A PyPI-style index on top of tagged Git repositories

The Python Package Index or PyPI is fantastic for publicly available libraries and frameworks. But there isn’t as obvious of a single solution for managing private package dependencies within an organization.

You can install from Git repositories, which requires copying long, cumbersome URIs all over the place. Or you can push a bunch of zip files for deployment, but that isn’t nearly as convenient for development and prototyping.

You can also run a private PyPI-style package server such as devpi or pyshop. But running a full PyPI-style server adds additional processes for you or your team. There’s user management to take care of (depending on your setup, look into devpi-ldap, and there is apparently some LDAP support in pyshop.) There’s the additional step of uploading each new package version, and the possibility that changes will get pushed to Git but not put into the package index.

An alternative approach is to create a PyPI style index, but not a full server. The index only needs to point package names and version numbers to the correct location to download the package, which could be an existing hosted Git repo or other server.

In other words, instead of this:

pip install git+https://github.com/user/repo@1.0.0#egg=package-1.0.0

We want to be able to do this:

pip install package==1.0.0

But the package will still be downloaded and installed from the tag in the repository.

The index format

A barebones index is extremely simple. It needs an index view that lists packages, and a package view that lists versions. If you go to https://pypi.python.org/simple/ you can see how little is actually required, and even some of what’s there (like titles) is for human consumption.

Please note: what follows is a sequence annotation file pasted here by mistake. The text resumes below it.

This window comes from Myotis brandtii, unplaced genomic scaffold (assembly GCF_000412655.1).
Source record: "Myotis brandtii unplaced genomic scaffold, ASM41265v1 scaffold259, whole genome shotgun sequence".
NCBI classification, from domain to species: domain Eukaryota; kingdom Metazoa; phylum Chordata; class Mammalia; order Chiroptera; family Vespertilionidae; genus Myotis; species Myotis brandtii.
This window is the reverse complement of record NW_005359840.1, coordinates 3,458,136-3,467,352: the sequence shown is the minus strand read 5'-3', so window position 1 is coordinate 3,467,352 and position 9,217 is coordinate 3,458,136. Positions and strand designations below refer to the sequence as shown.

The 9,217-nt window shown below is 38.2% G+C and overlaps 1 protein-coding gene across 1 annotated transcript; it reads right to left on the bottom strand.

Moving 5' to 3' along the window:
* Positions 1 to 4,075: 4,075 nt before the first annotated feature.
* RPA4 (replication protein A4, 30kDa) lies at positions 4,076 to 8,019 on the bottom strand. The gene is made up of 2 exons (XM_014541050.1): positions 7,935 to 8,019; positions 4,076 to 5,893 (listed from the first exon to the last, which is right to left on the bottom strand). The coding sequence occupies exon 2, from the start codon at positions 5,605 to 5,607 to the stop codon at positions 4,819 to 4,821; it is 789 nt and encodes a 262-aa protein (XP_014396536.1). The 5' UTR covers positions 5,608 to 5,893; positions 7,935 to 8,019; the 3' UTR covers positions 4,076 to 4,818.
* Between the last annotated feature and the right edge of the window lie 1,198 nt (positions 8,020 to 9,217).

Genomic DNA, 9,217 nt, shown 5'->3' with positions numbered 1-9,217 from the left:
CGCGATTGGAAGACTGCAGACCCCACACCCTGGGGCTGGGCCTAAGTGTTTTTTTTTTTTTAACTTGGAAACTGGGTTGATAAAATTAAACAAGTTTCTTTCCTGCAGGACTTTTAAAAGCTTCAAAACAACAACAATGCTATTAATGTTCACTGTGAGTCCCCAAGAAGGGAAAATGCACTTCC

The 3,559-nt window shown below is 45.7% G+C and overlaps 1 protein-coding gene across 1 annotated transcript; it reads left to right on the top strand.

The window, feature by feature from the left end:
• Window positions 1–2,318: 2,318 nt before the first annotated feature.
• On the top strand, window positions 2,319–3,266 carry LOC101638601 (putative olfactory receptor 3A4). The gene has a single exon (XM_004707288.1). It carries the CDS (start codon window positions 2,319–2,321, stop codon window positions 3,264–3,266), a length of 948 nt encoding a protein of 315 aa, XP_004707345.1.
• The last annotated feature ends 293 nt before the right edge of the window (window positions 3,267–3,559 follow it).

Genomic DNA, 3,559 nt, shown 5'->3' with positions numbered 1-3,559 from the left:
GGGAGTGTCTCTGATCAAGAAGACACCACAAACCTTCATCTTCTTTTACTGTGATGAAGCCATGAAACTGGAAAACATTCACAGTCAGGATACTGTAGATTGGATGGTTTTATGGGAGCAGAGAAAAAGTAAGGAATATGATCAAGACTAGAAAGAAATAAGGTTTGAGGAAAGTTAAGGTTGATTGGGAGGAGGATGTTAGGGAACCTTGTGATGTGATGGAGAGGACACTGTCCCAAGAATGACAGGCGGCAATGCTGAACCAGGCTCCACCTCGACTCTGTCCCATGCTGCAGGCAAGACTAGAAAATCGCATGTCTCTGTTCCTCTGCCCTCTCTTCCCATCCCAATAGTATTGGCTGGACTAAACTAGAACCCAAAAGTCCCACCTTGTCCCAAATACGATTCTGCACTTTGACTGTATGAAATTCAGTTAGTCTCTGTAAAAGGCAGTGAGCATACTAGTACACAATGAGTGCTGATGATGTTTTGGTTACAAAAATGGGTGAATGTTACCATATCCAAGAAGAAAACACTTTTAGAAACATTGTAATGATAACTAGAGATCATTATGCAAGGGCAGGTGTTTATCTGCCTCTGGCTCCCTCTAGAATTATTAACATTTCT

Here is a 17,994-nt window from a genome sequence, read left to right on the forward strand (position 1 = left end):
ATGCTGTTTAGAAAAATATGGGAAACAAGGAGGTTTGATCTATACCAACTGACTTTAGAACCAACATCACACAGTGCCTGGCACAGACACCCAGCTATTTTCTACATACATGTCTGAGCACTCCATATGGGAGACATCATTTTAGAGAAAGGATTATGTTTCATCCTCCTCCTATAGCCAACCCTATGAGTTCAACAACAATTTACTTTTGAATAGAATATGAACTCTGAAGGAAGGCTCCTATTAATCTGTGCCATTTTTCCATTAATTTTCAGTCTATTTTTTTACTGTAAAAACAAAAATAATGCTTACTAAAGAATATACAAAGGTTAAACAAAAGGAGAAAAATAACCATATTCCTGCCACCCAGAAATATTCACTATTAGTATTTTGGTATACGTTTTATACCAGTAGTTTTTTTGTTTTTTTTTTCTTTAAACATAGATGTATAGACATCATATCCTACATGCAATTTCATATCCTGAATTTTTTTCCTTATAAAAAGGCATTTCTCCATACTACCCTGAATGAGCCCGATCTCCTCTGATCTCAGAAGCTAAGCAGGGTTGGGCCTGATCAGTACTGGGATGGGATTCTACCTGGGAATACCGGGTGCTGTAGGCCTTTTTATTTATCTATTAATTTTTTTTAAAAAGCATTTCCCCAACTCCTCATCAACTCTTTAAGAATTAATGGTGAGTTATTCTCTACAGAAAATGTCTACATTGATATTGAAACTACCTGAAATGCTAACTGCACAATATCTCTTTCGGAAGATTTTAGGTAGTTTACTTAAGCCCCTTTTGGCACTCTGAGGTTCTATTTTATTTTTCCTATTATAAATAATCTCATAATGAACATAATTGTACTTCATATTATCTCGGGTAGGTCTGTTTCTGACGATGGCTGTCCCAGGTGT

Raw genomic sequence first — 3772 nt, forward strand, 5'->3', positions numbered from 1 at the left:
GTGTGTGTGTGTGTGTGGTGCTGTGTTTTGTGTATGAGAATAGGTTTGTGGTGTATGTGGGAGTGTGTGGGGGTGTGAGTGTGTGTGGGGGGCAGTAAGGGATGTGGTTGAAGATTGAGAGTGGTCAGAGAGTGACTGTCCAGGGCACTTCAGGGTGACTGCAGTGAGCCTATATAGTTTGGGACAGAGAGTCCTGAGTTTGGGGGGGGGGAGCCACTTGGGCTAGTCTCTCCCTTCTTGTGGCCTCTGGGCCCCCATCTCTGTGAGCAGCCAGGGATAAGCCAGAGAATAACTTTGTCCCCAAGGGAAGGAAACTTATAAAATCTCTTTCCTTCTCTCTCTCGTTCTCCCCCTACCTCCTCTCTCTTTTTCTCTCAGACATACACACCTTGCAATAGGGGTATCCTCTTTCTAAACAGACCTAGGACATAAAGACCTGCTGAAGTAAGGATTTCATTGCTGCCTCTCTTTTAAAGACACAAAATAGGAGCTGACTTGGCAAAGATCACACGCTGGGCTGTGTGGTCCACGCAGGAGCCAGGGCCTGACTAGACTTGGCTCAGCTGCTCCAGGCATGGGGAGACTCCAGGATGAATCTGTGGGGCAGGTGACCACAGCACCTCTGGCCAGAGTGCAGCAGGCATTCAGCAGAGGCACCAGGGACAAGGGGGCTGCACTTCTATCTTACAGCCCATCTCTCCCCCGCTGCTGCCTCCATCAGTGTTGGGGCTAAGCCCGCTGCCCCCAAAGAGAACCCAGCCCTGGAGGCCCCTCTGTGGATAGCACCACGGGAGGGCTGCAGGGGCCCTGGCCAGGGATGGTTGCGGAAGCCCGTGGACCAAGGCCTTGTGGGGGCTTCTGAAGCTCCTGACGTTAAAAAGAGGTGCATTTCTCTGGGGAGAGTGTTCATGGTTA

The index view should contain a link to each package’s page.

<a href="packagename/">packagename</a>

The package view should contain links to the actual download for each available version, with a version string in the package name. These links take this form:

<a href="/link/to/package-1.0.0.tar.gz">package-1.0.0</a>

The link does not have to be to a file. It can also be a Git repository URI, which is going to look something like this:

<a href="git+https://github.com/user/repo@1.0.0#egg=package-1.0.0">package-1.0.0</a>

Note that I’m making a distinction here between repo and package name. There is no requirement for the name of the Git repository to be the same as the name of the Python package. For example, the repo could be called pylibrary and the package just library.

Using the index

There are several ways to install packages from a custom PyPI-style index.

You can give pip install the --index-url option to change its index from PyPI to your custom one, or --extra-index-url to use your custom one in addition to PyPI.

To save repetition, it’s also worth considering just setting the PIP_EXTRA_INDEX_URL environment variable to the URL of your custom index. This will add the argument to each invocation of pip.

In a requirements.txt file, you can add a line at the top, e.g. --extra-index-url http://example.com, to bring in your custom index.

Generating the index

The process for generating the index will differ based on whether you want to do so with a dynamic web application or a script, and based on where your packages actually exist.

You can get lists of tags in a repo, without cloning it, from the GitHub API and the GitLab API, which could be used to generate the package view.

Assuming you use semantic versioning and put the version in release tags, generating the package view in the index is then just a matter of going through the tags and generating links formatted as in the above snippets. Many people prepend v to the versions in their tags, e.g. using v1.0.0 instead of 1.0.0, so you may want to strip that.

You also have to decide whether you’re only supporting release tags on master, or also want to support development or release-candidate versions.

Once all of this is set up, however, you have a system that lets you use not only use pip install in a normal way, but also indicate dependencies in setup.py without hardcoding your Git repo URIs. This can help encourage the use of more internal packages (meaning, more encapsulation and code reuse) while normalizing your package definitions.